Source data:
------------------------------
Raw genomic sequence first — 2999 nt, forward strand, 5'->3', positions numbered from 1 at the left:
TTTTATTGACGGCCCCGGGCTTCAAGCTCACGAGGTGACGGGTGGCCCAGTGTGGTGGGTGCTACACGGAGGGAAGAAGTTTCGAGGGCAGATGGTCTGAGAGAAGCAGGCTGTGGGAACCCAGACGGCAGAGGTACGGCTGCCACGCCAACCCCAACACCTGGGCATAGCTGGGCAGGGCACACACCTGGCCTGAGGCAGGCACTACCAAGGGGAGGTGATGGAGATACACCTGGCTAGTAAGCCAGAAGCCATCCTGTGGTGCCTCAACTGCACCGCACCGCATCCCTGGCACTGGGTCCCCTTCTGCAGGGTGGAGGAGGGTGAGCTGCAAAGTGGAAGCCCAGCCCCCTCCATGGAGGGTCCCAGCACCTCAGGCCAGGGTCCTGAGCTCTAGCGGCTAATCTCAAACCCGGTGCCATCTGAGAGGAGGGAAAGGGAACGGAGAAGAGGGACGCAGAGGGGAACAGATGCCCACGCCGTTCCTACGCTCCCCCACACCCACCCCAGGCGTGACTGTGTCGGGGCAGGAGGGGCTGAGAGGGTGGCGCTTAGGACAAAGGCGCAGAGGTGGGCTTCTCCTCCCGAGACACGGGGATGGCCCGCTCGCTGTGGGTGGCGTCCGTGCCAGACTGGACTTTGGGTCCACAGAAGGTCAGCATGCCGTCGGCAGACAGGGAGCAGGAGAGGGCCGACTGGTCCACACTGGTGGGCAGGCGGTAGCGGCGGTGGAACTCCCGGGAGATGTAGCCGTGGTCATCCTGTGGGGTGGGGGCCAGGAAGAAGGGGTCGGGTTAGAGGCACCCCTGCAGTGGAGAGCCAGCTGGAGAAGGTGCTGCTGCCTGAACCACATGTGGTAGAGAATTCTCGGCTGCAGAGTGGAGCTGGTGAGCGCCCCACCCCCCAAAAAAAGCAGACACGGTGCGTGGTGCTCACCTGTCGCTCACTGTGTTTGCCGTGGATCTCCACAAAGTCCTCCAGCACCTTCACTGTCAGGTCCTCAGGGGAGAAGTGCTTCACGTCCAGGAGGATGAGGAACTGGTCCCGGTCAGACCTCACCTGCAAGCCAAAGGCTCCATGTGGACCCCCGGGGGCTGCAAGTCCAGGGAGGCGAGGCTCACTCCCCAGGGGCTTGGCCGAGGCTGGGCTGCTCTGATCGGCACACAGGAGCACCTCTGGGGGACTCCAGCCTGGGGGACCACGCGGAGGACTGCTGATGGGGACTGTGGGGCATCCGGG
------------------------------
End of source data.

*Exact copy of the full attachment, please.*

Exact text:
Raw genomic sequence first — 2999 nt, forward strand, 5'->3', positions numbered from 1 at the left:
TTTTATTGACGGCCCCGGGCTTCAAGCTCACGAGGTGACGGGTGGCCCAGTGTGGTGGGTGCTACACGGAGGGAAGAAGTTTCGAGGGCAGATGGTCTGAGAGAAGCAGGCTGTGGGAACCCAGACGGCAGAGGTACGGCTGCCACGCCAACCCCAACACCTGGGCATAGCTGGGCAGGGCACACACCTGGCCTGAGGCAGGCACTACCAAGGGGAGGTGATGGAGATACACCTGGCTAGTAAGCCAGAAGCCATCCTGTGGTGCCTCAACTGCACCGCACCGCATCCCTGGCACTGGGTCCCCTTCTGCAGGGTGGAGGAGGGTGAGCTGCAAAGTGGAAGCCCAGCCCCCTCCATGGAGGGTCCCAGCACCTCAGGCCAGGGTCCTGAGCTCTAGCGGCTAATCTCAAACCCGGTGCCATCTGAGAGGAGGGAAAGGGAACGGAGAAGAGGGACGCAGAGGGGAACAGATGCCCACGCCGTTCCTACGCTCCCCCACACCCACCCCAGGCGTGACTGTGTCGGGGCAGGAGGGGCTGAGAGGGTGGCGCTTAGGACAAAGGCGCAGAGGTGGGCTTCTCCTCCCGAGACACGGGGATGGCCCGCTCGCTGTGGGTGGCGTCCGTGCCAGACTGGACTTTGGGTCCACAGAAGGTCAGCATGCCGTCGGCAGACAGGGAGCAGGAGAGGGCCGACTGGTCCACACTGGTGGGCAGGCGGTAGCGGCGGTGGAACTCCCGGGAGATGTAGCCGTGGTCATCCTGTGGGGTGGGGGCCAGGAAGAAGGGGTCGGGTTAGAGGCACCCCTGCAGTGGAGAGCCAGCTGGAGAAGGTGCTGCTGCCTGAACCACATGTGGTAGAGAATTCTCGGCTGCAGAGTGGAGCTGGTGAGCGCCCCACCCCCCAAAAAAAGCAGACACGGTGCGTGGTGCTCACCTGTCGCTCACTGTGTTTGCCGTGGATCTCCACAAAGTCCTCCAGCACCTTCACTGTCAGGTCCTCAGGGGAGAAGTGCTTCACGTCCAGGAGGATGAGGAACTGGTCCCGGTCAGACCTCACCTGCAAGCCAAAGGCTCCATGTGGACCCCCGGGGGCTGCAAGTCCAGGGAGGCGAGGCTCACTCCCCAGGGGCTTGGCCGAGGCTGGGCTGCTCTGATCGGCACACAGGAGCACCTCTGGGGGACTCCAGCCTGGGGGACCACGCGGAGGACTGCTGATGGGGACTGTGGGGCATCCGGG